Bio-oil to chemicals and fuels: (in situ) catalyst deactivation studies at multiple length scales
Lignocellulosic (pyrolytic) bio-oils are particularly attractive as bio-based feedstock for the production of both fuels and chemicals, as these liquids are dense and transportable and they can be produced from biomass in one-step process. One of the most advantageous ways of bio-oils to fuels conversion is by co-feeding the bio-oil in a conventional fluid catalytic cracking process (FCC), but at present this approach suffers from reduced gasoline production and increased coking. Alternatively, the bio-oil can be catalytically upgraded to commodity chemicals such as olefins and aromatics (e.g. BTX), a process that at present also suffers from catalyst deactivation and limited selectivity.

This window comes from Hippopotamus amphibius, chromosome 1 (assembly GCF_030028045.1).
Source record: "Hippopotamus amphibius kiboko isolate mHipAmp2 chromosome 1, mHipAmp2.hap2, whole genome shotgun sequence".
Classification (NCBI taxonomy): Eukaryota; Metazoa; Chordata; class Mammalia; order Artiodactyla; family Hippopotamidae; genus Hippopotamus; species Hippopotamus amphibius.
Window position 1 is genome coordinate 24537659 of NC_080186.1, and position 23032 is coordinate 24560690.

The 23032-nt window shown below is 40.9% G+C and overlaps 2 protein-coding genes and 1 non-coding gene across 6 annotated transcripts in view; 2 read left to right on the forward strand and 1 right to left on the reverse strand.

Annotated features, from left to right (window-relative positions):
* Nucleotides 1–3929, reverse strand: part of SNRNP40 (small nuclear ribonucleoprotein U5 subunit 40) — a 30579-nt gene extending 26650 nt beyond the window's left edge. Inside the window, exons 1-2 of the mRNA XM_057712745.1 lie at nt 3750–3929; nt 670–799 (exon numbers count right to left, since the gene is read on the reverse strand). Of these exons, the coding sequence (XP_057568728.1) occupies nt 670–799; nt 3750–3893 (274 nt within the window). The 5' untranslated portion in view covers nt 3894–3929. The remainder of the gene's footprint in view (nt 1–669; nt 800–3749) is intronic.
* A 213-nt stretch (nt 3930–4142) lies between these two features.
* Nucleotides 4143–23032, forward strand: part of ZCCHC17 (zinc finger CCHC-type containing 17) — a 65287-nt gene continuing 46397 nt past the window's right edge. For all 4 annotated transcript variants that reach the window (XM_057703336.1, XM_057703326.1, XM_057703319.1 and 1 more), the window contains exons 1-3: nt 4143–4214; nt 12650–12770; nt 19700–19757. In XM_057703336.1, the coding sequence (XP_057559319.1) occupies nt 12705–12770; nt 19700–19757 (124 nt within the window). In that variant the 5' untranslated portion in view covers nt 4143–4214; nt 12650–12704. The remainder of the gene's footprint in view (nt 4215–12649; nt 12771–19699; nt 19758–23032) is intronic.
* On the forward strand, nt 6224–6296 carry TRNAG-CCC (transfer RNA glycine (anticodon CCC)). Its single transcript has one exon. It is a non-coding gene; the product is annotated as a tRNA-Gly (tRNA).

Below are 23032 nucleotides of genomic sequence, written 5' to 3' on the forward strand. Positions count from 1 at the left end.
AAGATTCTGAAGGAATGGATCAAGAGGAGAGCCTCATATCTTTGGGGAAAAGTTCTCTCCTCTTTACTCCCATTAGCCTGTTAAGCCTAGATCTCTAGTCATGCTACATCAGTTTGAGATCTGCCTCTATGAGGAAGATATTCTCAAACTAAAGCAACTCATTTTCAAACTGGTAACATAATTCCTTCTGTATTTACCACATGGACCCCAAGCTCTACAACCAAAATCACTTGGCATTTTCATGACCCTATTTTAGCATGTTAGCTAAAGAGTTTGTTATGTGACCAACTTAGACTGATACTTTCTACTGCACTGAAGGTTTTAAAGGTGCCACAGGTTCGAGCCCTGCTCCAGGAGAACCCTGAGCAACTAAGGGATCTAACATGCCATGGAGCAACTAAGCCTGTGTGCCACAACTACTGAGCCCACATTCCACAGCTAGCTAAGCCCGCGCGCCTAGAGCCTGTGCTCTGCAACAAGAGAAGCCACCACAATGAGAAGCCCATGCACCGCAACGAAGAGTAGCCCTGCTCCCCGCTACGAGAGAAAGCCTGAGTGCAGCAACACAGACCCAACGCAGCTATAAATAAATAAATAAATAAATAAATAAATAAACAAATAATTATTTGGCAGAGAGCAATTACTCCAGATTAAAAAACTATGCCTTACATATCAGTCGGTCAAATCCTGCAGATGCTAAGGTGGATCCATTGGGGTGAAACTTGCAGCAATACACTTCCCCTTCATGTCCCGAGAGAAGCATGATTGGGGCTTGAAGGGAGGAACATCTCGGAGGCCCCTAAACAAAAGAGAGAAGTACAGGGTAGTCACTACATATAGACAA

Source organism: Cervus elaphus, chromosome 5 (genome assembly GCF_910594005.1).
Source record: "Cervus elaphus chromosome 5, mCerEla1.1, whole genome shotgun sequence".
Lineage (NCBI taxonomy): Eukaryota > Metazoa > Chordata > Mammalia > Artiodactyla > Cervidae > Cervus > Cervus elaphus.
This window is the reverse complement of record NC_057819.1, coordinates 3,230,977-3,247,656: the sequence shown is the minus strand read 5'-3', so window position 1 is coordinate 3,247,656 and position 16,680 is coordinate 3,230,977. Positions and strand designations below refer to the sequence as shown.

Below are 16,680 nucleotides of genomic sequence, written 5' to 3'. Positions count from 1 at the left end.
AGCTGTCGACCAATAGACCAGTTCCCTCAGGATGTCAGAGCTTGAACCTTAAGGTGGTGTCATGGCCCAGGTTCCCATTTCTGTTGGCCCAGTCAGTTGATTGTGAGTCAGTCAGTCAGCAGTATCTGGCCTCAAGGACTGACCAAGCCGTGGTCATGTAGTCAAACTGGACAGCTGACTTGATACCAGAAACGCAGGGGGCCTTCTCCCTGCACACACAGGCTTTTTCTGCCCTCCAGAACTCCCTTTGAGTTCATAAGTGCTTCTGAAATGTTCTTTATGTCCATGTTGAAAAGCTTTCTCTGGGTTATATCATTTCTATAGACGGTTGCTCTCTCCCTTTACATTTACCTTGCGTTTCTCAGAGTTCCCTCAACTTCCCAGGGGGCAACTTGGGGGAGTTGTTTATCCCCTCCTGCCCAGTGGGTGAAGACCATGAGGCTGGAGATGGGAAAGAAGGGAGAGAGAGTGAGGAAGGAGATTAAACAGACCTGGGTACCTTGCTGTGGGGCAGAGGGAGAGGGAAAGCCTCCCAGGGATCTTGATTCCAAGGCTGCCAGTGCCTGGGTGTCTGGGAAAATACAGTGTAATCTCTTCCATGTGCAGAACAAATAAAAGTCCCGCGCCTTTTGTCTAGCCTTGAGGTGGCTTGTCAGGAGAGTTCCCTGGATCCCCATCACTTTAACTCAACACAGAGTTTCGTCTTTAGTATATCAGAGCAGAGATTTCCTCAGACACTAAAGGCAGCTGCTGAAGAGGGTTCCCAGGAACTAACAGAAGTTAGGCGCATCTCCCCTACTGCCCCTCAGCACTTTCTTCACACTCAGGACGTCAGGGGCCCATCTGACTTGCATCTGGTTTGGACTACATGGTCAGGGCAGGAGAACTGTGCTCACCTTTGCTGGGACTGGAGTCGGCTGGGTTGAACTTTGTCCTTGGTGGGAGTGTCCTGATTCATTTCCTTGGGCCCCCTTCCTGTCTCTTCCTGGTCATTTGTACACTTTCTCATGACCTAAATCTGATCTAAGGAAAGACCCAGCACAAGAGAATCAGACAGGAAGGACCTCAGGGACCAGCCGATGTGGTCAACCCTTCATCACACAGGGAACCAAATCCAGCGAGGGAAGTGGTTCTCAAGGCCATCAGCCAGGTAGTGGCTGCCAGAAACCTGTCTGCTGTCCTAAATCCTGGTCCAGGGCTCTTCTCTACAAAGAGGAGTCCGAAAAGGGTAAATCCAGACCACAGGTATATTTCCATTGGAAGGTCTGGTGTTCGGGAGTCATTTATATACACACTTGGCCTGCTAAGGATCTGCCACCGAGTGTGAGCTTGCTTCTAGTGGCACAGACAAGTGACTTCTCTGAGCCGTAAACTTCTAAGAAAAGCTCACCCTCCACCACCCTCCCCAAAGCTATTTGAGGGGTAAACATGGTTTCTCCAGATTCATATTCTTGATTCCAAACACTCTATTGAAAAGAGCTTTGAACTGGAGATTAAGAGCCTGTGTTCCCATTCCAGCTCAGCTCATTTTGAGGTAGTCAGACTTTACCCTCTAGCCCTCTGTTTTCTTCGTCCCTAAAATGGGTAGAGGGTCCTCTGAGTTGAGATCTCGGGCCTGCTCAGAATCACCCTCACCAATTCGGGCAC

In this project, our purpose is to study in detail catalyst deactivation for these two processes by means of fluidized bed reactor model setup which combines experimental and spectroscopic approaches allowing us the in-situ monitoring of the catalytic process and the in-situ study of catalyst deactivation with vibrational and spectroscopic techniques.
PhD candidate under supervision of prof.dr.ir. Bert Weckhuysen and dr. Pieter Bruijnincx at the faculty of Inorganic Chemistry and Catalysis, Utrecht University. Focus of research: “Bio-oil to chemicals and fuels: (in situ) catalyst deactivation studies at multiple length scales”
Master’s degree in “Synthesis, Catalysis and Molecular Design”., Universitat Rovira I Virgili, Spain.
Thesis entitled: “Synthesis of supported bifunctional Ni/H+ catalysts and comparison of their catalytic activities in 1,2- and 1,3-propanediol formation”.
Bachelor’s degree in Chemistry, Universitat Rovira I Virgili, Spain.
Born in Barcelona, Spain (27th of January)
Chemical Engineering Science, 198 , pp. 305-316, 2019.
Chemical Engineering Science, 2018, (cited By 0; Article in Press).